Should You Upgrade to the ROG Ally X?

ROG Ally X (53)

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ASUS has just announced the ROG Ally X, an upgraded version of their popular ROG Ally handheld gaming PC. The Ally X offers several improvements over the original model that make it an enticing upgrade for power users. However, the increased cost is also something to consider. Let’s look at the key upgrades and whether they justify the investment.

Better Ergonomics and Cooling

ROG Ally X (45)

One of the biggest upgrades on the Ally X is the redesigned chassis for improved ergonomics. It has a slightly deeper curve to the handles, a rounder overall shape, and an ergonomic slant to the triggers. This should result in more comfortable gaming sessions. The d-pad and joysticks have also been refined for better precision.

The cooling has been overhauled as well. The Ally X has a new tri-fan design with 23% smaller and 50% thinner fan blades for more airflow. It also adds air tunnels and an upper exhaust fan, promising up to 24% better cooling performance.

Higher Capacity Battery and More RAM/Storage

ROG Ally X (32)

Under the hood, the Ally X doubles the RAM to 24GB LPDDR5X and can be configured with up to 1TB of speedy PCIe 4.0 NVMe storage. The battery capacity has also been doubled to 80Wh for longer unplugged gaming sessions.

The increased RAM will allow you to keep more apps and games running simultaneously. And the 1TB storage option gives you much more room for an extensive game library without needing external drives.

Dual USB-C Ports, Goodbye XG Mobile Port


Asus has replaced the ROG XG Mobile interface on the Ally with dual USB-C ports on the Ally X. This gives you more flexibility to connect devices and accessories, including the use of an external GPU that does not use a proprietary connection. Speaking of which, those who have already purchased an XG Mobile would probably want to stick to the original Ally.

What Hasn’t Changed

While the upgrades are substantial, it’s worth noting what hasn’t changed. The Ally X still uses the same AMD Ryzen Z1 processor, 7″ 120Hz display, front speakers, and runs Windows 11 out of the box. So you won’t see any performance uplifts in games from the CPU/GPU itself.

The Ally X also weighs about 70 grams more than the original due to the larger battery and redesigned chassis. And of course, with the upgraded specs comes a higher price tag.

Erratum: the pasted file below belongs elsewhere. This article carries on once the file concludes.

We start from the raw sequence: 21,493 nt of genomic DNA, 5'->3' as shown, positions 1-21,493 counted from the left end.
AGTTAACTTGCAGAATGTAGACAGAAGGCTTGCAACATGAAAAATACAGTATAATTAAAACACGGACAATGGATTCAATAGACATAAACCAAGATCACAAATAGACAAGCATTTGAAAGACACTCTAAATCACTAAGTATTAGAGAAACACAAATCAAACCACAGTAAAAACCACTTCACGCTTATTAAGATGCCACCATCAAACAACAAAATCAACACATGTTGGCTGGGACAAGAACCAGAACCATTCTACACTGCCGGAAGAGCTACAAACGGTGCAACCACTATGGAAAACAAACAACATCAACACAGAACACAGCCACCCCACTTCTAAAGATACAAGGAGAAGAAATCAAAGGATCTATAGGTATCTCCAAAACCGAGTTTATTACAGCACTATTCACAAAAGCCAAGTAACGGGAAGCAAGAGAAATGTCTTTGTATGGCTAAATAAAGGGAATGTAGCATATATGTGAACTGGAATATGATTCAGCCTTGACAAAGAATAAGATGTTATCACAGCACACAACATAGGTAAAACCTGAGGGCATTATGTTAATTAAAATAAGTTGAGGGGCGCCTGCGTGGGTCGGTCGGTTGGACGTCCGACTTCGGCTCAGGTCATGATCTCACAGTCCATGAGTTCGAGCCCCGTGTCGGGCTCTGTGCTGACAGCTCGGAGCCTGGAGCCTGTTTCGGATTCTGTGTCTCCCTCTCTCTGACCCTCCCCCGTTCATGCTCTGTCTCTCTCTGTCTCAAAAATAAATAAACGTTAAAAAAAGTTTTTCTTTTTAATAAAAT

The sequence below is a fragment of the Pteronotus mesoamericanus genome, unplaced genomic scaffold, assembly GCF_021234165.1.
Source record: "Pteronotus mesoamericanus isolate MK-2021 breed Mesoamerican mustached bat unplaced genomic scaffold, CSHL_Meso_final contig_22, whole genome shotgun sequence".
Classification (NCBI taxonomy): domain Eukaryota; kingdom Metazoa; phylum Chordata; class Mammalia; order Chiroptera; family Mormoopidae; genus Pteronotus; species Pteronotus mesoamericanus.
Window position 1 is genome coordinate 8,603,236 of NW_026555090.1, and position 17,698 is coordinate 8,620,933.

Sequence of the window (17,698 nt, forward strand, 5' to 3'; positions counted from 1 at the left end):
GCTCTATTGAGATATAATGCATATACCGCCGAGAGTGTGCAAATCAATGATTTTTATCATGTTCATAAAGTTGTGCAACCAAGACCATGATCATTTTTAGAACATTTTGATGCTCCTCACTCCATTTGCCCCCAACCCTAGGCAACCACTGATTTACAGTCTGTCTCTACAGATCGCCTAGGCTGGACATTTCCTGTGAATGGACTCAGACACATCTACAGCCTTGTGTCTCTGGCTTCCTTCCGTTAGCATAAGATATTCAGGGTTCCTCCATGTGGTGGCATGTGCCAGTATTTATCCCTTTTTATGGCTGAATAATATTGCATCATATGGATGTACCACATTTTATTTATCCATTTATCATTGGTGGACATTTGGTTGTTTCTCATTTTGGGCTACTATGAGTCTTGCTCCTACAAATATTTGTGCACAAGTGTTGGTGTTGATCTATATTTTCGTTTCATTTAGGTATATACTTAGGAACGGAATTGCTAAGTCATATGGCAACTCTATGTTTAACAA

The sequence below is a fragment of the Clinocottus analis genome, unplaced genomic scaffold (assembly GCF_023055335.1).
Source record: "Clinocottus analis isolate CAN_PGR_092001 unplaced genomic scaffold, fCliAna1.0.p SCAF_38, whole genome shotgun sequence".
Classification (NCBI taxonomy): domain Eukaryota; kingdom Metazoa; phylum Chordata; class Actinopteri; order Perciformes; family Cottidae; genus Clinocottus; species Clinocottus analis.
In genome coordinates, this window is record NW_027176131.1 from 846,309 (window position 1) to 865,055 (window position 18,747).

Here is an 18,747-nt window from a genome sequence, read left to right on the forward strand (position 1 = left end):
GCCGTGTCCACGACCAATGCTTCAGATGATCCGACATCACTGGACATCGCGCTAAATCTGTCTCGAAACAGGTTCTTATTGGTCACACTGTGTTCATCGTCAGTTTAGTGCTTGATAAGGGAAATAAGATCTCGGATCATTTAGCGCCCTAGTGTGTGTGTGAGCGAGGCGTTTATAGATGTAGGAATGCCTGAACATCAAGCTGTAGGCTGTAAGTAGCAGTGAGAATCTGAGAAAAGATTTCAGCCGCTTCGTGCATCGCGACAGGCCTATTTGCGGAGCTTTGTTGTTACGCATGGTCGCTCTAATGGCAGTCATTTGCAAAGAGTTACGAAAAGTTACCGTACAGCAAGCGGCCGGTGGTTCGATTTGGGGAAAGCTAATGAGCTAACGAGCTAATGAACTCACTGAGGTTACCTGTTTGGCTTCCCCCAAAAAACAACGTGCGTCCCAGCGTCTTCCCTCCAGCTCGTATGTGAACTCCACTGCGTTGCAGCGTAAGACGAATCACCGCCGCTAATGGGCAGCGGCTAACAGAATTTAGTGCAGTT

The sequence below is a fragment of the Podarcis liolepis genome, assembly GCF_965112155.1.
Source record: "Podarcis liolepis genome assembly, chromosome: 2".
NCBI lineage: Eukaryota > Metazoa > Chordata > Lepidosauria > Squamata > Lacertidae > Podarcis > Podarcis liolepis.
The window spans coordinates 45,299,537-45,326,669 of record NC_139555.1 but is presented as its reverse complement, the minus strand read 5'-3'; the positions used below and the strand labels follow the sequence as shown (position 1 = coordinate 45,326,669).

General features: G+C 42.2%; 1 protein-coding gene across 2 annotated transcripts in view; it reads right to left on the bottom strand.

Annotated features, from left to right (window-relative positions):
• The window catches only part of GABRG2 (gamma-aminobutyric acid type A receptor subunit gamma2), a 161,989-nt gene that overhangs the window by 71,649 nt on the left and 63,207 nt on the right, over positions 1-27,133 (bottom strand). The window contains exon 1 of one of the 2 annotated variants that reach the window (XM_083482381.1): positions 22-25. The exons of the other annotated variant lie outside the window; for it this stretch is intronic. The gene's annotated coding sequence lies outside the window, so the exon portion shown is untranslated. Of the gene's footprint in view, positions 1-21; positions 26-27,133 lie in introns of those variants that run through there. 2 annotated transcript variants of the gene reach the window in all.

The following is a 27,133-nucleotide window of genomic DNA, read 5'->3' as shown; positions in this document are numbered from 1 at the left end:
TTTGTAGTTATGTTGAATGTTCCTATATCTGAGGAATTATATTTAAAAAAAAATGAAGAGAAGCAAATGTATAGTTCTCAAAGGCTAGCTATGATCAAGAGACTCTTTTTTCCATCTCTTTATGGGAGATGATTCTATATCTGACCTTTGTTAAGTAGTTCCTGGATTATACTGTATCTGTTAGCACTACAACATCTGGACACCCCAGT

Is It Worth Upgrading to the ROG Ally X?

For owners of the original ROG Ally, the upgrades make the Ally X an attractive option if you want more RAM, storage, better ergonomics, and superior cooling. The higher price is the main drawback.

If you don’t have the original and are choosing between the two, the Ally X is definitely worth considering for the future-proofing benefits of the extra RAM and storage headroom. You just have to be prepared to pay a premium. If, for any reason, you have an XG Mobile lying around, then keeping the original Ally may be your best bet for now.

Note that this article is just based off the published specs and features of the ROG Ally X. We still have to do a proper review to check the performance side of things.


Q: What’s new in the Armoury Crate SE v1.5 software?

A: The latest Armoury Crate SE v1.5 software offers a more intuitive user interface, increased customization options, and new functions like performance profiling.

Q: What’s the difference in size/weight between the Ally and Ally X?

A: The Ally X is slightly larger overall at 280x114x37mm versus 280x116x32mm for the Ally. It also weighs 70 grams more at 678g due to the bigger battery.

Q: Does the Ally X have any exclusive games or performance advantages?

A: No, both the Ally and Ally X use the same AMD Ryzen Z1 processor and can run the same games from the Microsoft Store and other PC game libraries. However, it remains to be seen as to whether the improved thermal solution has a significant effect on its performance over the original ROG Ally.

Q: What’s better about the new USB-C ports versus the XG Mobile port?

The dual USB-C connections allow you to connect a wider range of accessories and devices.

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Emman has been writing technical and feature articles since 2010. Prior to this, he became one of the instructors at Asia Pacific College in 2008, and eventually landed a job as Business Analyst and Technical Writer at Integrated Open Source Solutions for almost 3 years.

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